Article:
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Study shows high levels of depression and anxiety during 2020 presidential election

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A new study shows the 2020 presidential election had negative mental health outcomes. University of Nevada, Reno economics professor Sankar Mukhopadhyay authored the research.

Mukhopadhyay said anxiety and depression levels remained high from early November of 2020 leading up to the insurrection at the U.S. Capitol on January 6.

“Normally, [for an] election, we think about is a day thing, but obviously in 2020, it was very different,” Mukhopadhyay said.

The stress from the uncertainty can be compared to waiting for results from a high-stakes exam or a medical diagnosis.

The study examines data from the Household Pulse Survey by the U.S. Census Bureau. It collected information on the social and economic effects of COVID-19 on households across the country.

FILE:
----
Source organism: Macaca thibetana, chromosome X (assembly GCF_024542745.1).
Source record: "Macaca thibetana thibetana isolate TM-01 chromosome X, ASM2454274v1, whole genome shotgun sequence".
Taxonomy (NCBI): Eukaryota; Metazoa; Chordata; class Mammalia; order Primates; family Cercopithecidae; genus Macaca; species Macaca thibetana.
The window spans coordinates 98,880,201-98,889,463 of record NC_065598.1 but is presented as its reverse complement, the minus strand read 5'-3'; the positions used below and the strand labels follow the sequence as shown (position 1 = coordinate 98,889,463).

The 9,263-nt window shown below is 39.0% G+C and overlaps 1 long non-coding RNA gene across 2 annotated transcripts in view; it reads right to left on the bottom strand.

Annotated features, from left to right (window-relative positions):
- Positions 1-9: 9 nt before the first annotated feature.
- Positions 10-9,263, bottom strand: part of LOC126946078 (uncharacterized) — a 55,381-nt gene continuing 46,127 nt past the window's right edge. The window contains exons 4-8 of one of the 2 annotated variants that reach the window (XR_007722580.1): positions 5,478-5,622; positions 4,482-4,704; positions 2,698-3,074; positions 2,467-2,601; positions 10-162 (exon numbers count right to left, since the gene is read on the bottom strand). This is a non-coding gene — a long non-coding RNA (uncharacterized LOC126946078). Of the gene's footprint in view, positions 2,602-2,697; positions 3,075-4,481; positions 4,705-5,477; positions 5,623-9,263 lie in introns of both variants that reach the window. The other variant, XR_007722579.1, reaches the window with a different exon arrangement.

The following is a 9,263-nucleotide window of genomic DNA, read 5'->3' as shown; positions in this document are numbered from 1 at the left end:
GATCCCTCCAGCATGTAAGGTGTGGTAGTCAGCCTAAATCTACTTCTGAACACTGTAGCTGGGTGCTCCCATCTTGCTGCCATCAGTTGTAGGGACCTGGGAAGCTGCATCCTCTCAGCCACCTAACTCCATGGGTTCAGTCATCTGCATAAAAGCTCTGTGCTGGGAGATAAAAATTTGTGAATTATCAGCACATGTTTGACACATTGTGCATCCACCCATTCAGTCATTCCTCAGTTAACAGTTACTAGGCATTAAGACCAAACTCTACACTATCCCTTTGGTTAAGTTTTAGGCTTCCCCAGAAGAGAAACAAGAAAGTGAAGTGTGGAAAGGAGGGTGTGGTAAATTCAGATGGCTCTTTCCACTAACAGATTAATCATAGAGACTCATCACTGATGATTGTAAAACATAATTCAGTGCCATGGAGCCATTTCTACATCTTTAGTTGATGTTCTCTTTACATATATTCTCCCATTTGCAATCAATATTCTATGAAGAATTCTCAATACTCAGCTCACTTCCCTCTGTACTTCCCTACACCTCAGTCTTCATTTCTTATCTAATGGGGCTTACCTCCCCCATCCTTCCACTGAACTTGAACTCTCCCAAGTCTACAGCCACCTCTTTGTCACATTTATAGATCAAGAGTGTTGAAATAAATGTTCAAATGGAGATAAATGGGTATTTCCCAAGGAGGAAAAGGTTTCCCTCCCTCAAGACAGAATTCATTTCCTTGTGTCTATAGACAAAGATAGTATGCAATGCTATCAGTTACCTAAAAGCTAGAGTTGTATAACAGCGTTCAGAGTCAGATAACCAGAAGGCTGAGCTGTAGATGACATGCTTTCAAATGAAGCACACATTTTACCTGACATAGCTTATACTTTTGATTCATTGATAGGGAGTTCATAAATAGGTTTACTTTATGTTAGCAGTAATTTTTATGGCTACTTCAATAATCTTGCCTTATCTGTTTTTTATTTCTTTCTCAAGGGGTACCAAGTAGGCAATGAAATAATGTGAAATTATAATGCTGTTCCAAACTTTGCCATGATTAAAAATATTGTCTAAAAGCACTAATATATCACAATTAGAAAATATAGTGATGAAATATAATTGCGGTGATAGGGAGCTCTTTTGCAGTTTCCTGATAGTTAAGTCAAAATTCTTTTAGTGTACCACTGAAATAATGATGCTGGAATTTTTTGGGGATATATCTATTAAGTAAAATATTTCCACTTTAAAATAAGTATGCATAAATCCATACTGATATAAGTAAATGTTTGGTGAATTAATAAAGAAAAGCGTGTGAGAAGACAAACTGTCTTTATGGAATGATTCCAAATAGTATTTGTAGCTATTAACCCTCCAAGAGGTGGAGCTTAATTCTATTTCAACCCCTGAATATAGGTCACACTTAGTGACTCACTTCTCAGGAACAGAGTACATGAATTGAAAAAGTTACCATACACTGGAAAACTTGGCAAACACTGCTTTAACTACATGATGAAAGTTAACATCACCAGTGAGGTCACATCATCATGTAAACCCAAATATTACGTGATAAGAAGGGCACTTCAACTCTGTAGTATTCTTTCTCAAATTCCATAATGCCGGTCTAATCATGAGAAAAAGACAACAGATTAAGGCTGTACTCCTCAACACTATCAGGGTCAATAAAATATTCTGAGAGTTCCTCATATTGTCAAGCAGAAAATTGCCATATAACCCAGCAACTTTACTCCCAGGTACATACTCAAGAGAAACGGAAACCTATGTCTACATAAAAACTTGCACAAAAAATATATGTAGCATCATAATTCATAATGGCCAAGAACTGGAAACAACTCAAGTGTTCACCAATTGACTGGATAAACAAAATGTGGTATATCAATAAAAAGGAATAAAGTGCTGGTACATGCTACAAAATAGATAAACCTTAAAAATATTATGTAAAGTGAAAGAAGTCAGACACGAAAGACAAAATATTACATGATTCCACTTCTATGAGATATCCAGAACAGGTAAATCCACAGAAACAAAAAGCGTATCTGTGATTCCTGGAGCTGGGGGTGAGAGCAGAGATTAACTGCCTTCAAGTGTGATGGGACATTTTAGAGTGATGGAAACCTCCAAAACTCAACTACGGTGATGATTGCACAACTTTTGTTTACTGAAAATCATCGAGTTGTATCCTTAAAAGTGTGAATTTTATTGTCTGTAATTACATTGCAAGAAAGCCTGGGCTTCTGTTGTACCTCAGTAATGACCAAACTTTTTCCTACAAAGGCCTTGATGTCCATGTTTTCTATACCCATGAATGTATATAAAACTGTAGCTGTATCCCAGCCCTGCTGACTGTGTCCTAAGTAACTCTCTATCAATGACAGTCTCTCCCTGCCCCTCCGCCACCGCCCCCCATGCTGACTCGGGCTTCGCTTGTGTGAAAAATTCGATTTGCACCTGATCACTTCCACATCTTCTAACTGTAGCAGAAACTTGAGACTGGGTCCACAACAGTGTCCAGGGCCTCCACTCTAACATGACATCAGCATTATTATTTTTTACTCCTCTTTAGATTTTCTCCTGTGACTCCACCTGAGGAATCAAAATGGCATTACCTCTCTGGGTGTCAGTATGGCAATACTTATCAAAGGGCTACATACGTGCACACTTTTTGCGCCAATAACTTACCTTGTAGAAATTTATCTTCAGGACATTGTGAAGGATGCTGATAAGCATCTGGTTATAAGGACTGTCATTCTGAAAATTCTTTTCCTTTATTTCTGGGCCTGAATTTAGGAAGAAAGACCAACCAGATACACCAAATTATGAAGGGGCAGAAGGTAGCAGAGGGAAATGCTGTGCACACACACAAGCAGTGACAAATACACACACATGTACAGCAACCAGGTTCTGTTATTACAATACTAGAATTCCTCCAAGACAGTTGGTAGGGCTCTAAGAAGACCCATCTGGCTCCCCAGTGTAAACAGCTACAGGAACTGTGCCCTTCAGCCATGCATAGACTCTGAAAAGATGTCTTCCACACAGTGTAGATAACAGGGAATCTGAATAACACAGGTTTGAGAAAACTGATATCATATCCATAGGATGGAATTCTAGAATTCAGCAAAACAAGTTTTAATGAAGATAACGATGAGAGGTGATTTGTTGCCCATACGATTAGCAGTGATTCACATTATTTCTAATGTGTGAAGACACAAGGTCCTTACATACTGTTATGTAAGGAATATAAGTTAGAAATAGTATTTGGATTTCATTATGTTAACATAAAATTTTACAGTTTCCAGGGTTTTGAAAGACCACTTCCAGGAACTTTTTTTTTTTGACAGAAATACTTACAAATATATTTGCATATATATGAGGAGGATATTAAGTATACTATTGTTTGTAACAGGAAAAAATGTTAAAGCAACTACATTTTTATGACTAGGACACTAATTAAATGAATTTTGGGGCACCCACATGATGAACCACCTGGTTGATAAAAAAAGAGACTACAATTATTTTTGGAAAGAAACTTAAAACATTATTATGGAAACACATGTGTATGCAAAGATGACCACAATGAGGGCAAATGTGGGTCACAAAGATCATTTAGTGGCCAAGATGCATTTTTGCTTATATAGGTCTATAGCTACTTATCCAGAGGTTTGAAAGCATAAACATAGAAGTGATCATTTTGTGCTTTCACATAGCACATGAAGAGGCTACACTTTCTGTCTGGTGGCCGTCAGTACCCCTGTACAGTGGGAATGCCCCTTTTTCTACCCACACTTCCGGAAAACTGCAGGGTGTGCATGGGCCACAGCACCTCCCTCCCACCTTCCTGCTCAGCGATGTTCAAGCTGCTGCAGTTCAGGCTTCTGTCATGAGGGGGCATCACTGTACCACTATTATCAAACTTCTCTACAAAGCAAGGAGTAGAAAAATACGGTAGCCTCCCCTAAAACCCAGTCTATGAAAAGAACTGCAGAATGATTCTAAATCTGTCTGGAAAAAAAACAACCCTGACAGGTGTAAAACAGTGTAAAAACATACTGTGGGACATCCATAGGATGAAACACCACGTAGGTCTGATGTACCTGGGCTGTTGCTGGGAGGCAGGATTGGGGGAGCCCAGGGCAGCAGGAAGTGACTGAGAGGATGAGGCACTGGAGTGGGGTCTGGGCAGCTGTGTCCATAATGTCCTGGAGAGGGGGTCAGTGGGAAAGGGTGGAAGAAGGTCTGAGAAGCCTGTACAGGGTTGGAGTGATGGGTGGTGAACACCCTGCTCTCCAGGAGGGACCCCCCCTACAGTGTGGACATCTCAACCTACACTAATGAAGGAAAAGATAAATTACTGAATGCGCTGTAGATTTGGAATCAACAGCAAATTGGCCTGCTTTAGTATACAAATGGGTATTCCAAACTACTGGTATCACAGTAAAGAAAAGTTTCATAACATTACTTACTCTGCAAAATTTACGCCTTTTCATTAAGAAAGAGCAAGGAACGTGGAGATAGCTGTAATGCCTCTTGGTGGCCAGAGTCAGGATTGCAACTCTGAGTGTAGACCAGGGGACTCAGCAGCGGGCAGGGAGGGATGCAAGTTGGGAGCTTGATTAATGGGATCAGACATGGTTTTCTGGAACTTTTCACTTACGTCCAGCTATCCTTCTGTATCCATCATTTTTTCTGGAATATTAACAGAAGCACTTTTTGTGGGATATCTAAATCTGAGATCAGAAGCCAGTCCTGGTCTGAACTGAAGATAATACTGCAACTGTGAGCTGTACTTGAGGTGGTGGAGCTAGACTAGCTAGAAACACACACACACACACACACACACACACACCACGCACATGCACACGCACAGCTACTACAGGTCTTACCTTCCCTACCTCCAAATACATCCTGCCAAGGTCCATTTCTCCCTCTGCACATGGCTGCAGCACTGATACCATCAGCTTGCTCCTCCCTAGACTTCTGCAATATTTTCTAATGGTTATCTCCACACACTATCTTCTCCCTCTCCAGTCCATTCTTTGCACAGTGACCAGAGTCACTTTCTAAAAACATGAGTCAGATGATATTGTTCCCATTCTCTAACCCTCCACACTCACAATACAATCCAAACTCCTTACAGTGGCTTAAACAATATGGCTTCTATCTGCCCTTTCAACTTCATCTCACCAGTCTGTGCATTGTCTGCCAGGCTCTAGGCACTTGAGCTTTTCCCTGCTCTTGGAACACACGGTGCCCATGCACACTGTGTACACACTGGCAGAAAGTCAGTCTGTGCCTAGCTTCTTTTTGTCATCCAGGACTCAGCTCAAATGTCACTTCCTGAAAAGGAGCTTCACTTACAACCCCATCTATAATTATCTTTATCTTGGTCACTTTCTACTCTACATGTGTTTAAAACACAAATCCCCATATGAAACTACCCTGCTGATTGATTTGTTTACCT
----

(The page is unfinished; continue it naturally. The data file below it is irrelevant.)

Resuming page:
Mukhopadhyay said the most surprising part about the data is that anxiety and depression levels were higher around the election than in the early pandemic days of April 2020.

“I thought that people would be a lot more stressed in the early parts of COVID, where there was a lot of job loss, people did not know what COVID was,” Mukhopadhyay said.

The data also showed there was an increase in mental health care visits and prescription drug use following the election. He hopes there can be public health considerations.

“From this study, we cannot conclude that elections have a long-term effect,” Mukhopadhyay said. “There should be more public health outreach things, just like in other situations, people have advice on coping, on how to deal with other stressful events of life.”

The Census Bureau did not ask for party affiliation or if someone voted, but Mukhopadhyay said there was high stress across all demographics in red and blue states.

Lucia Starbuck is an award-winning political journalist and the host of KUNR’s monthly show Purple Politics Nevada. She is passionate about reporting during election season, attending community events, and talking to people about the issues that matter most to them.
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